Overlooked in the rush to appraise Supreme Court Justice William J. Brennan Jr.'s judicial career is the dramatic impact his land-use decisions have had on real estate development and historic preservation across the United States. In a very real sense, we in the Washington area have Brennan to thank for the preservation of buildings like the Willard Hotel and the city's historic districts.

He also established a cornerstone of modern real estate law -- that local governments must take account of private property rights and pay just compensation when regulations go too far and become a "taking" -- a legal term for the possession of property.

Brennan's imprint will last long beyond his tenure on the court. In this area, for example, the downtown development district proposals pending before the D.C. Zoning Commission are likely to trigger legal challenges deeply rooted in the taking issue. So are ongoing efforts to impose severe restrictions on suburban development. Two of Brennan's land-use opinions will provide the benchmark against which judges will evaluate such challenges.

Brennan's most famous land-use opinion was the 1978 Penn Central case. This decision, sustaining historic preservation for New York City's Grand Central Terminal, was crucial not only for that building but for historic structures in Washington and in cities and towns throughout the country. At the time the Supreme Court decided Penn Central, every state and more than 500 municipalities had enacted laws to encourage or require the preservation of buildings and areas with historic importance.

In Penn Central, a developer sought to build a skyscraper above the existing terminal. The New York Landmarks Preservation Commission had rejected the proposal because of its impact on Grand Central.

Instead of submitting alternative plans to the commission, the developer filed suit, claiming that the Landmarks Commission had "taken" its property without just compensation because of the significantly diminished value of the site.

The Supreme Court upheld both the law and its application to Grand Central, providing a compelling precedent to support local laws like the District of Columbia Historic Preservation Act.

Brennan pointed to the growing recognition that too many historic structures had been destroyed without adequate consideration of either the values they represented or the possibility of preserving them in economically productive ways.

Moreover, Brennan observed, structures with special historic or architectural significance enhance the quality of life for all. He wrote, "Not only do these buildings in their workmanship represent the lessons of the past and embody precious features of our heritage, they serve as examples of quality for today."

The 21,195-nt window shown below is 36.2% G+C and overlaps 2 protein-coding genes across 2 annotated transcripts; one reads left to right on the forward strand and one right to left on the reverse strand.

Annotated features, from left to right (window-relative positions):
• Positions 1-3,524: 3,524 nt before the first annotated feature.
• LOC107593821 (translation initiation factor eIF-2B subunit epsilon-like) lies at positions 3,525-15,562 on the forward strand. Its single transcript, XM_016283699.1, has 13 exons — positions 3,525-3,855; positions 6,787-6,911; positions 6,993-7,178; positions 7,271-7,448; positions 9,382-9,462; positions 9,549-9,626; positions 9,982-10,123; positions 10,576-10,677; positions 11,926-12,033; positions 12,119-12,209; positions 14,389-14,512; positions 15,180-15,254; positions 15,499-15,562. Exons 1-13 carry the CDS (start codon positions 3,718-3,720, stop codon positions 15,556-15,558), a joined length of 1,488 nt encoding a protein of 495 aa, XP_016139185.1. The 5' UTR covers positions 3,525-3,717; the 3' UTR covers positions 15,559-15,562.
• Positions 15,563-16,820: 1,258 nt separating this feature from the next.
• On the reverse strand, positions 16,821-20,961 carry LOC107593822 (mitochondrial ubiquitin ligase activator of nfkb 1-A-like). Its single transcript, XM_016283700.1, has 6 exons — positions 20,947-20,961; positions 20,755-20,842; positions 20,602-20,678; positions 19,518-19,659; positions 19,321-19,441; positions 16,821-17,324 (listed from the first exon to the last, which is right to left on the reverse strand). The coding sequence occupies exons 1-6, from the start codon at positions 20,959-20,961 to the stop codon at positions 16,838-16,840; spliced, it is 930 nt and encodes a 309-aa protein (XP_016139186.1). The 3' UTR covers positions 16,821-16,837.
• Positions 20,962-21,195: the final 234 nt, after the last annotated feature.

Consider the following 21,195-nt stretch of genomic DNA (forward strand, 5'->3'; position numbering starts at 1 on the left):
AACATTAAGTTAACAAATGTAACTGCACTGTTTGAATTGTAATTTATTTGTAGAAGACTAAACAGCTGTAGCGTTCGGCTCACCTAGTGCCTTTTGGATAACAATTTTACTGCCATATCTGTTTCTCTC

Finally, Brennan emphasized that the developer had conceded the capacity to earn a "reasonable return" on its investment in the existing terminal. He also noted the New York law permitted the developer to transfer development rights from over the terminal to nearby parcels, thus mitigating financial burdens under the landmark designation.

Brennan recognized in the Penn Central decision that some local regulations can go too far, setting the stage for his second major land-use opinion protecting the rights of property owners from overreaching land-use controls.

In his 1981 dissent in San Diego Gas & Elec. Co. v. City of San Diego, Brennan reasoned that if a regulation becomes a taking, then the property owner is entitled to just compensation for the period of time the regulation effected the taking. In 1987, the Supreme Court formally endorsed Brennan's position in another case.

The San Diego dissent opened a new door to damage suits by property owners against local and state governments. Payment of just compensation represents a substantially greater threat to municipalities than mere invalidation of an ordinance, which had been the remedy in a number of states. City planners feared that making local governments liable to pay just compensation for regulatory taking would inhibit sound local planning actions. Brennan responded pointedly: "If a policeman must know the Constitution, then why not a planner?"

In addition to these two groundbreaking opinions, Brennan wrote 20 other land-use opinions during his service on the New Jersey and United States States Supreme Courts. In an excellent book, "Landmark Justice," Harvard Law School Professor Charles M. Haar and Jerold S. Kayden, a lawyer and city planner, write that Brennan "is unequaled for the many legal opinions he has written having profound implications for land use in the United States."

Haar and Kayden predict that either Justice Antonin Scalia or Justice John Paul Stevens is most likely to assume the mantle of the judge most active in the land-use area, with Scalia favoring private property rights and Stevens defending government actions.

In real estate, as in other areas of the law, Brennan interpreted the Constitution to make it more responsive to the needs of the people whom it was intended to protect. Like the buildings Brennan helped preserve, his judicial legacy will provide lasting benefits for both preservationists and developers.

Leonard A. Zax, an attorney, is a partner in Fried, Frank, Harris, Shriver & Jacobson and head of the real estate department in the law firm's Washington office. He is also a trustee of the D.C. Preservation League and served as co-chair of Mayor Marion Barry's Commission on Downtown Housing.